Chinese winter wheat breeding line KM2939 was characterized by high resistance to Pm at both the seedling and adult stages and was crossed as the Pm2b gene donor to three high yield and Pm susceptible commercial cultivars SM15 (Jimai38/92R137//Jimai 38), SX828 (422/Shixin63//612), and KN199 (Shi4185/Kenong 9204), as the recurrent parents. All the progeny plants/lines, derived from the combinations of KM2939/SM15, SX828/KM2939, and KN199/KM2939, were used to develop Pm2b NILs in different genetic backgrounds. The BC2F1 population of KM2939/SM15 was also used to genotype Pm2b gene and develop diagnostic markers (Ma et al., 2015a).

Marker Analysis

Marker CFD81 was regarded as a co-dominant diagnostic marker for the FS of Pm2b (Ma et al., 2015a). Furthermore, three tightly linked SSR markers Xbwm20, Xbwm21, and Xbwm25 of PmPB3558, a novel Pm2 allele (Lu et al., 2015), were used as co-dominant diagnostic markers for tracing Pm2b gene. Genotyping and marker map construction were as described by Ma et al. (2015a). A total of 182 SSR markers evenly distributed on all 21 wheat chromosomes (Somers et al., 2004) were chosen to assess the genetic similarity between the progeny plants and their corresponding recurrent parents (Xue et al., 2010). The wheat 660K SNP array (designed at the Chinese Academy of Agricultural Sciences and synthesized by Affymetrix1) analysis also was used to determine the RGC of the Pm2b NIL in the genetic background of SM15. PCR amplification was performed in a Veriti® thermal cycler (Applied Biosystems, Foster, CA, United States) following the procedures described by Xu et al. (2015). PCR products were separated in 8% non-denaturing polyacrylamide gels with 25:1 ratios of acrylamide and bis-acrylamide, and visualized by silver-staining as described in Santos et al. (1993).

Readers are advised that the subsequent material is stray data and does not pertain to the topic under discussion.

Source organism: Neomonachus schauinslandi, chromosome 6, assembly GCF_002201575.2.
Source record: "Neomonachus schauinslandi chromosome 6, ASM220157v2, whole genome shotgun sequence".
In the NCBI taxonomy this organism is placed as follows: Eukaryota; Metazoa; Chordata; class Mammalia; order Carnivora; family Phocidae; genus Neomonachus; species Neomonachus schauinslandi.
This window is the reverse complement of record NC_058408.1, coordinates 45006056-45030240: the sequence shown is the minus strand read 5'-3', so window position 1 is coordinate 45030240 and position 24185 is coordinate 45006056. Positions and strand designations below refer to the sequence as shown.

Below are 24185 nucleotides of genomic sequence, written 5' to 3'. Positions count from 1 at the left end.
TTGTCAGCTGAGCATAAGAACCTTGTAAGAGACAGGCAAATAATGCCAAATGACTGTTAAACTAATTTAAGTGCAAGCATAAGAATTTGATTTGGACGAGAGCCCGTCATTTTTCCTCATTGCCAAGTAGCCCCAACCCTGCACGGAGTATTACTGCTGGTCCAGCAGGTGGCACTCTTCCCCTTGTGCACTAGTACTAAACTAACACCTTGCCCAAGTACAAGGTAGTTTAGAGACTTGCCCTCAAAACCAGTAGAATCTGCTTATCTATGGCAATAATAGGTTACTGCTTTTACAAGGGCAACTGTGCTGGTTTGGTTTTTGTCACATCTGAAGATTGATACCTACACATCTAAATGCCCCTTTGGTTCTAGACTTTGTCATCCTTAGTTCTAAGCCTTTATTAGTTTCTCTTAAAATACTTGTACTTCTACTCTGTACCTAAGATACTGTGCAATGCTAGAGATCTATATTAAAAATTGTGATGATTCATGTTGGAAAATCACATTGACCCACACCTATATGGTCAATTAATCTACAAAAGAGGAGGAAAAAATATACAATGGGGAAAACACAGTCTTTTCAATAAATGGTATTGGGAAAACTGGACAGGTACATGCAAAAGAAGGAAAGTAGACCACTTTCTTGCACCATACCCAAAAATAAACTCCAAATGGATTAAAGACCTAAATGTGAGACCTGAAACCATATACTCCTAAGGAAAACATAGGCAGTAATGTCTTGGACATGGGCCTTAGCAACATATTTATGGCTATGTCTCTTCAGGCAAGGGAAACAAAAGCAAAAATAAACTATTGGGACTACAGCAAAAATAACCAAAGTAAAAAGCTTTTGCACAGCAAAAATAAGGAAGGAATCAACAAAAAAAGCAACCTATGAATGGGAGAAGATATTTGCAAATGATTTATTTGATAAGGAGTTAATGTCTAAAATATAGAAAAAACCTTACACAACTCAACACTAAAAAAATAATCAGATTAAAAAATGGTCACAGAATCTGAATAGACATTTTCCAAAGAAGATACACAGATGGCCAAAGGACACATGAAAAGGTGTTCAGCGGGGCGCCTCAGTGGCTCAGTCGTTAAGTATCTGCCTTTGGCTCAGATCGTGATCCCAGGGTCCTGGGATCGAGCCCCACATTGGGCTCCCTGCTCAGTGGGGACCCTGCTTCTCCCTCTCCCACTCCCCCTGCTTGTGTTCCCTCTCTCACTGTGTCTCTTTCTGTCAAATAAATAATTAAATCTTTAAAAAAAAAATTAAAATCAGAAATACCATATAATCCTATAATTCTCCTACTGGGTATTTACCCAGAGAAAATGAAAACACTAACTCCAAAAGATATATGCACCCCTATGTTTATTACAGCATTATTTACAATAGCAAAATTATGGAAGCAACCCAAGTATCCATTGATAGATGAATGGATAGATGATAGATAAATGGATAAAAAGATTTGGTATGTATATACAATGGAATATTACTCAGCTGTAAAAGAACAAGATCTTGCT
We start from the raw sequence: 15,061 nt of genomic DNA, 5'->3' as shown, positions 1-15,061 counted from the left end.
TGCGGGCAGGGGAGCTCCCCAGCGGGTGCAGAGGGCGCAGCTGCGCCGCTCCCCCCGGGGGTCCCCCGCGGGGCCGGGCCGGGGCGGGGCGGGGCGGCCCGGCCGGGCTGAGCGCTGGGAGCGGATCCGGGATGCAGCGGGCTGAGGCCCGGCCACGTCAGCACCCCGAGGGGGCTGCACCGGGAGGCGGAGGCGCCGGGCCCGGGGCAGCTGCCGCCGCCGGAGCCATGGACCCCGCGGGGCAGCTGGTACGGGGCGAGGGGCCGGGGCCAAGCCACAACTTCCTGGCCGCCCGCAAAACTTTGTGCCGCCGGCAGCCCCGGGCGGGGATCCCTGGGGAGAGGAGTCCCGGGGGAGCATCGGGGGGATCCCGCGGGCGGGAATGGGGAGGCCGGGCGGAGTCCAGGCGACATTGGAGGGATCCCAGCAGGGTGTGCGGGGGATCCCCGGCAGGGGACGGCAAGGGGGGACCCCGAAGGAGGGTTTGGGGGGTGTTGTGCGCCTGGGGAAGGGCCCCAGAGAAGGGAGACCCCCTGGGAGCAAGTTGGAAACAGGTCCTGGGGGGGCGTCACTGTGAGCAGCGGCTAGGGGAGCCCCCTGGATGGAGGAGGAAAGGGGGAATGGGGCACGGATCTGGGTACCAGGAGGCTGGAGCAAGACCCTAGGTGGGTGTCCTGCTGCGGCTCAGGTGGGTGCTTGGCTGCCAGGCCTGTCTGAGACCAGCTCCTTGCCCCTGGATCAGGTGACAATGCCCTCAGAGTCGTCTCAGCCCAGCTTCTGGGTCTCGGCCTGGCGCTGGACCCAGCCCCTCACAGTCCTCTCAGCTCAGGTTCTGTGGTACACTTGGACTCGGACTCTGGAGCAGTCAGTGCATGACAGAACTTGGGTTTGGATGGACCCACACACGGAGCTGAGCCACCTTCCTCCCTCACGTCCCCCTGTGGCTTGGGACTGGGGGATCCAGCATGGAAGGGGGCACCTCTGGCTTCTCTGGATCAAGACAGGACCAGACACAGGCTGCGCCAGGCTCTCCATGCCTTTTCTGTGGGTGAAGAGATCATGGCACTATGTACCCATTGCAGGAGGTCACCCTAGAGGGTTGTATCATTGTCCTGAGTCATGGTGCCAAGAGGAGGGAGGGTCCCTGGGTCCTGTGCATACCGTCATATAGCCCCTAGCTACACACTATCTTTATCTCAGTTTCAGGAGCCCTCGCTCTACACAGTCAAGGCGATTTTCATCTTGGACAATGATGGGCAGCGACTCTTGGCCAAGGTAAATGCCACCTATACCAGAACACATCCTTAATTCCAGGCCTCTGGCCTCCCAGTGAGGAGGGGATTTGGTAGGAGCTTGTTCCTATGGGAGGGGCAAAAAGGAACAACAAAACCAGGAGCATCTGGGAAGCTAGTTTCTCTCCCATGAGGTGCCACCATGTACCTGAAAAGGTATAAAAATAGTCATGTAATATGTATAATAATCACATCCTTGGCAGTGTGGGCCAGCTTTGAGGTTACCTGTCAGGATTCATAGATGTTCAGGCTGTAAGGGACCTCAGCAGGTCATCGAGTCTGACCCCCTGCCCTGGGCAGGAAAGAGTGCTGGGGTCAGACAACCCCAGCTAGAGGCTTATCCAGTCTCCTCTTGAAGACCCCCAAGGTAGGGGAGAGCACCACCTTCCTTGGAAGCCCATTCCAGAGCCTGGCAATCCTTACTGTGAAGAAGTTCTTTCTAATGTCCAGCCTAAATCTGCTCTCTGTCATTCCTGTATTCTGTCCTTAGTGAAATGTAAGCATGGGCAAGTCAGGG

Phenotyping

During the transfer of Pm2b gene, all the progeny plants were phenotyped by Bgt isolate E09. To verify the resistance of Pm2b NILs, they were tested singly by 25 single-pustule-derived Pm isolates (E01, E02, E05, E06, E07, E09, E11, E13, E15, E16, E17, E18, E20, E23-1, E23-2, E26, E30-1, E30-2, E31, E49, E50, Bg01, Bg02, Bg03, and Bg04) that were avirulent to Pm2b gene (Ma et al., 2015a) at the seedling stage and by their composite mixture at the adult stage (Zadoks et al., 1974). Reactions of plants/lines to Bgt isolates and infection types (ITs) on each plant were assessed on a 0–4 scale as described by Xu et al. (2015). Plants with one of the four IT 0, 0;, 1, or 2 were regarded as resistant, and those with one of the IT 3 or 4 as susceptible. All tests and identification were repeated to assure the reliability of the data and only resistant progeny plants were retained after phenotyping.